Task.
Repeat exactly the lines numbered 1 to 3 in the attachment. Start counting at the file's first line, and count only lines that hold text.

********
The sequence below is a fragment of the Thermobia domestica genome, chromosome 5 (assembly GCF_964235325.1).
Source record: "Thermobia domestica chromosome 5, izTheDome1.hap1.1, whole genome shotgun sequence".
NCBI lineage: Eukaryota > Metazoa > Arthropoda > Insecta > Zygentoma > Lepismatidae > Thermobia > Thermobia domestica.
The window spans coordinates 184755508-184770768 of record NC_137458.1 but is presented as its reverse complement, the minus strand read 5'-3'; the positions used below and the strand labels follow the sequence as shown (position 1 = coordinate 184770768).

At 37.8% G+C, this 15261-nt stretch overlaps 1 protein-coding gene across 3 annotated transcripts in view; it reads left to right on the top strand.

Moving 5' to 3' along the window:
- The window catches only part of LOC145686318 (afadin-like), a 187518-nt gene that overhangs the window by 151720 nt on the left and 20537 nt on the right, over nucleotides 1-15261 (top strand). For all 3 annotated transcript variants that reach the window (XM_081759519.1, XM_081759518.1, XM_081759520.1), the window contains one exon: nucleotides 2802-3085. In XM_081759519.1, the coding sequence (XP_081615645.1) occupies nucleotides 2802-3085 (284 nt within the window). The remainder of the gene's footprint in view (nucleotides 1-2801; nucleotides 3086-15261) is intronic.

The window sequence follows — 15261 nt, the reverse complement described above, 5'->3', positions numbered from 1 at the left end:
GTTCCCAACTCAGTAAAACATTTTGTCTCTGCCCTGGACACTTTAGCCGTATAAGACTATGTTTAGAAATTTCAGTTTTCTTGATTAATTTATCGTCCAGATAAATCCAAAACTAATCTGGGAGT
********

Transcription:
The sequence below is a fragment of the Thermobia domestica genome, chromosome 5 (assembly GCF_964235325.1).
Source record: "Thermobia domestica chromosome 5, izTheDome1.hap1.1, whole genome shotgun sequence".
NCBI lineage: Eukaryota > Metazoa > Arthropoda > Insecta > Zygentoma > Lepismatidae > Thermobia > Thermobia domestica.